The Guided Pathways model has gained significant momentum and is being implemented nationally in the United States across more than 250 community colleges. “A key design principle of guided pathways is that academic programs of study be structured to provide students with guidance and clear routes to completion...meta-majors provide this structure.” (Waugh, 2016, p. 7). Reorganizing programs into meta-majors improves student success by helping them choose a “pathway” early in their academic journey.

The shift to Guided Pathways and meta-majors has been shown to increase retention and other forms of success for community college students (Waugh, 2016, p. 4). While not necessarily reducing equity gaps, the pathways model has also shown to increase the success rates of minoritized students (Bragg et al., 2019). Using the pathways model to improve advising practices and other institutional supports will have a positive impact on the college’s ability to fulfill its mission and serve its diverse community.

An intent of the Pathways initiative is to mitigate barriers for underserved students. However, Bailey asserts:

Guided Pathways involve not just major institutional decisions about policy and practice but (require) fundamental changes in organizational culture. These reforms are enacted on a human level, day in and day out, and it is up to colleges to make sure they work in a way that is consistent with their equity-driven mission, and with the central belief embedded in Guided Pathways—that all students can succeed in the right environment and with the right supports (p.2, n.d.).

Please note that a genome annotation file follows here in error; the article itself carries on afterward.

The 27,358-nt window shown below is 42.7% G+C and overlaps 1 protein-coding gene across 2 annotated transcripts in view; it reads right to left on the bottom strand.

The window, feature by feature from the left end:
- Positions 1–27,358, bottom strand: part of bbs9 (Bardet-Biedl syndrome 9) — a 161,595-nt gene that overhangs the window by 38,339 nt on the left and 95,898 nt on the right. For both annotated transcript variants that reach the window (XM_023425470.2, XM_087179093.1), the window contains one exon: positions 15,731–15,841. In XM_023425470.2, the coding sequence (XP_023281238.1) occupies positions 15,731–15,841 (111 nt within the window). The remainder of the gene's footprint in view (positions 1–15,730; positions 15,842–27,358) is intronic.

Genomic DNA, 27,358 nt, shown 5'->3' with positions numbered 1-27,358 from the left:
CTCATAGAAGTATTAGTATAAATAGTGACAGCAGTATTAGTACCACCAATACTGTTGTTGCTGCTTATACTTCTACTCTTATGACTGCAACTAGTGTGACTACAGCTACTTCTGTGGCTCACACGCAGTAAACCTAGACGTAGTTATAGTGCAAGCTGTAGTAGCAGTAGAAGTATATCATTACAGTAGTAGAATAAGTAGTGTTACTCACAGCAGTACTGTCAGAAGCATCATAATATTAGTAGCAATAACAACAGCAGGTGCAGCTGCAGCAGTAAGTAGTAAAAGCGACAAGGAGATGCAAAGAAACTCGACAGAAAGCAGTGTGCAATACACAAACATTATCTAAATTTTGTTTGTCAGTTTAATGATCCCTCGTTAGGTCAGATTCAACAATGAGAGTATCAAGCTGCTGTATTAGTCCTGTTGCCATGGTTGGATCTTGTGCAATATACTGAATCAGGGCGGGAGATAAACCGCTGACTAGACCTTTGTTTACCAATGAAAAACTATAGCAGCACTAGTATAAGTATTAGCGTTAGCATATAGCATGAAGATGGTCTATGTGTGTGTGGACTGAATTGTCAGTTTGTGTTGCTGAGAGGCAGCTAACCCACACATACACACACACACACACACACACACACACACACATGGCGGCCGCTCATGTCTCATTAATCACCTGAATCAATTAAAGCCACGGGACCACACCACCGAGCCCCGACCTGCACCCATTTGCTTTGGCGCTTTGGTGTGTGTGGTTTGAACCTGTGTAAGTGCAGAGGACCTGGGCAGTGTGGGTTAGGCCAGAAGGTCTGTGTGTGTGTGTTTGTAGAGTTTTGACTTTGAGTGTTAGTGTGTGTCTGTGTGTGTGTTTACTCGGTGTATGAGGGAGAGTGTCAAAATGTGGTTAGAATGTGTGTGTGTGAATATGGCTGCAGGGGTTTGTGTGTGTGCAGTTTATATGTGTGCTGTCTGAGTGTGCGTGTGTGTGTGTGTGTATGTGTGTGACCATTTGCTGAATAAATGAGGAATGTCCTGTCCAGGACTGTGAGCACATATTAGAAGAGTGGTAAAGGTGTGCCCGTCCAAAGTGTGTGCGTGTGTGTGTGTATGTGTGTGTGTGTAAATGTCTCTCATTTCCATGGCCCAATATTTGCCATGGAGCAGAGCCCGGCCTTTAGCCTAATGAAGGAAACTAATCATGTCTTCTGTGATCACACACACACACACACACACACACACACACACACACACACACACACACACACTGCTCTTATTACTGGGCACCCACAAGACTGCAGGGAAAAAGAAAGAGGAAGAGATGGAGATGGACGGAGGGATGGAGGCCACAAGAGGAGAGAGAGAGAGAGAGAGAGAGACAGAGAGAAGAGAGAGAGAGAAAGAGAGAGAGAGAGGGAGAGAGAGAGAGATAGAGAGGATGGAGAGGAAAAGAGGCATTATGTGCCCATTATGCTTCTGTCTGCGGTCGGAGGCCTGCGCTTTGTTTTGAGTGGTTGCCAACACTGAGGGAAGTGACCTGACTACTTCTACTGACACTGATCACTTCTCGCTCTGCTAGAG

Located in a rural location in the Pacific Northwest, Endor Community College (ECC) currently employs 400 faculty and staff and enrolls 3,500 students. Sixty-three percent of students are full-time and 37% are part-time. The current college graduation rate is 20% and year-to-year retention is 56%. The average student age is 22 and the breakdown among racial/ethnic groups is 75% White, 23% Latinx, and 2% in other categories: Asian/Pacific Islander, American Indian and Alaskan Native, and Black. With an equal focus on Academic Transfer and Workforce programs, ECC has a total of 110 academic programs and certificates. ECC is a long-standing, integral component of a small community in the Pacific Northwest.